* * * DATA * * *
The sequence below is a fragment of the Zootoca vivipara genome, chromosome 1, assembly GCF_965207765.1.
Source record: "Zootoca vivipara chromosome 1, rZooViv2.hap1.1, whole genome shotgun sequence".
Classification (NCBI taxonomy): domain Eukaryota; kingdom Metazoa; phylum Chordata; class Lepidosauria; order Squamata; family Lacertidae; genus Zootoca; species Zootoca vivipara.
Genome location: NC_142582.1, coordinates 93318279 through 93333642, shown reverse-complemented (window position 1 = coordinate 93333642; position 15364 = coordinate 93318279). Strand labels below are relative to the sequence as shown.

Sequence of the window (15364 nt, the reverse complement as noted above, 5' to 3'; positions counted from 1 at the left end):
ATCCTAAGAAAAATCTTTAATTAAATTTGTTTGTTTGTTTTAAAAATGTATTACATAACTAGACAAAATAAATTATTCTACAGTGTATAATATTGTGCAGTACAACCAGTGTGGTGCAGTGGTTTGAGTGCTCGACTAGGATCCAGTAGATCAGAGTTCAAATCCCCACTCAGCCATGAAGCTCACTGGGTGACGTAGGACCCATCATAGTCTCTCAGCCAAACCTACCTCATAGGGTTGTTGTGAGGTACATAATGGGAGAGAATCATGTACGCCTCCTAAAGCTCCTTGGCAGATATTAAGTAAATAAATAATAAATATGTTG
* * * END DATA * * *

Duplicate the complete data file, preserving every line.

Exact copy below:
The sequence below is a fragment of the Zootoca vivipara genome, chromosome 1, assembly GCF_965207765.1.
Source record: "Zootoca vivipara chromosome 1, rZooViv2.hap1.1, whole genome shotgun sequence".
Classification (NCBI taxonomy): domain Eukaryota; kingdom Metazoa; phylum Chordata; class Lepidosauria; order Squamata; family Lacertidae; genus Zootoca; species Zootoca vivipara.
Genome location: NC_142582.1, coordinates 93318279 through 93333642, shown reverse-complemented (window position 1 = coordinate 93333642; position 15364 = coordinate 93318279). Strand labels below are relative to the sequence as shown.

Sequence of the window (15364 nt, the reverse complement as noted above, 5' to 3'; positions counted from 1 at the left end):
ATCCTAAGAAAAATCTTTAATTAAATTTGTTTGTTTGTTTTAAAAATGTATTACATAACTAGACAAAATAAATTATTCTACAGTGTATAATATTGTGCAGTACAACCAGTGTGGTGCAGTGGTTTGAGTGCTCGACTAGGATCCAGTAGATCAGAGTTCAAATCCCCACTCAGCCATGAAGCTCACTGGGTGACGTAGGACCCATCATAGTCTCTCAGCCAAACCTACCTCATAGGGTTGTTGTGAGGTACATAATGGGAGAGAATCATGTACGCCTCCTAAAGCTCCTTGGCAGATATTAAGTAAATAAATAATAAATATGTTG